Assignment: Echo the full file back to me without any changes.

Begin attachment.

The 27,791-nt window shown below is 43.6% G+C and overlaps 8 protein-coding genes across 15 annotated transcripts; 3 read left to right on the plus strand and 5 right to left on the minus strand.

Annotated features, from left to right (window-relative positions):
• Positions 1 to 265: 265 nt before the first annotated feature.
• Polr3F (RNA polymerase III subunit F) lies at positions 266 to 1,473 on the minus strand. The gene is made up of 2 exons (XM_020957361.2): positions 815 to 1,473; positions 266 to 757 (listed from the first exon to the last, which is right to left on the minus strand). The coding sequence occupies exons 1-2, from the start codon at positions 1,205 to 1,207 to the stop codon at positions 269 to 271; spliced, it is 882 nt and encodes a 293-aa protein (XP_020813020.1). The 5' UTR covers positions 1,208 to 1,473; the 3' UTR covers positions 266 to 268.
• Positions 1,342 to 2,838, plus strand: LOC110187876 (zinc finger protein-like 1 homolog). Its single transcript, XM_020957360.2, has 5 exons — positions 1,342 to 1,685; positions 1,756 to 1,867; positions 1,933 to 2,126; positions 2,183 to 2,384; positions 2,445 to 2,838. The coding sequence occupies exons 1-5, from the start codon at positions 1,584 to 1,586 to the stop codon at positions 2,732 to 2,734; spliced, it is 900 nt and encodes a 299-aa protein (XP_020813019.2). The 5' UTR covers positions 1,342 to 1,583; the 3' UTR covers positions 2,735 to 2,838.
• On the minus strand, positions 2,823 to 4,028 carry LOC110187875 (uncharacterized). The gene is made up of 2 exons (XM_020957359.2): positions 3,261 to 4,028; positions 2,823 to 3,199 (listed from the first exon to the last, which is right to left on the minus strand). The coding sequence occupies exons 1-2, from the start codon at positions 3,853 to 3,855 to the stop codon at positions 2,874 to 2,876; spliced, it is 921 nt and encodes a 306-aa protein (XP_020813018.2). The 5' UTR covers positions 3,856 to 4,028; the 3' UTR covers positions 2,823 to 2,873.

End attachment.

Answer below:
The 27,791-nt window shown below is 43.6% G+C and overlaps 8 protein-coding genes across 15 annotated transcripts; 3 read left to right on the plus strand and 5 right to left on the minus strand.

Annotated features, from left to right (window-relative positions):
• Positions 1 to 265: 265 nt before the first annotated feature.
• Polr3F (RNA polymerase III subunit F) lies at positions 266 to 1,473 on the minus strand. The gene is made up of 2 exons (XM_020957361.2): positions 815 to 1,473; positions 266 to 757 (listed from the first exon to the last, which is right to left on the minus strand). The coding sequence occupies exons 1-2, from the start codon at positions 1,205 to 1,207 to the stop codon at positions 269 to 271; spliced, it is 882 nt and encodes a 293-aa protein (XP_020813020.1). The 5' UTR covers positions 1,208 to 1,473; the 3' UTR covers positions 266 to 268.
• Positions 1,342 to 2,838, plus strand: LOC110187876 (zinc finger protein-like 1 homolog). Its single transcript, XM_020957360.2, has 5 exons — positions 1,342 to 1,685; positions 1,756 to 1,867; positions 1,933 to 2,126; positions 2,183 to 2,384; positions 2,445 to 2,838. The coding sequence occupies exons 1-5, from the start codon at positions 1,584 to 1,586 to the stop codon at positions 2,732 to 2,734; spliced, it is 900 nt and encodes a 299-aa protein (XP_020813019.2). The 5' UTR covers positions 1,342 to 1,583; the 3' UTR covers positions 2,735 to 2,838.
• On the minus strand, positions 2,823 to 4,028 carry LOC110187875 (uncharacterized). The gene is made up of 2 exons (XM_020957359.2): positions 3,261 to 4,028; positions 2,823 to 3,199 (listed from the first exon to the last, which is right to left on the minus strand). The coding sequence occupies exons 1-2, from the start codon at positions 3,853 to 3,855 to the stop codon at positions 2,874 to 2,876; spliced, it is 921 nt and encodes a 306-aa protein (XP_020813018.2). The 5' UTR covers positions 3,856 to 4,028; the 3' UTR covers positions 2,823 to 2,873.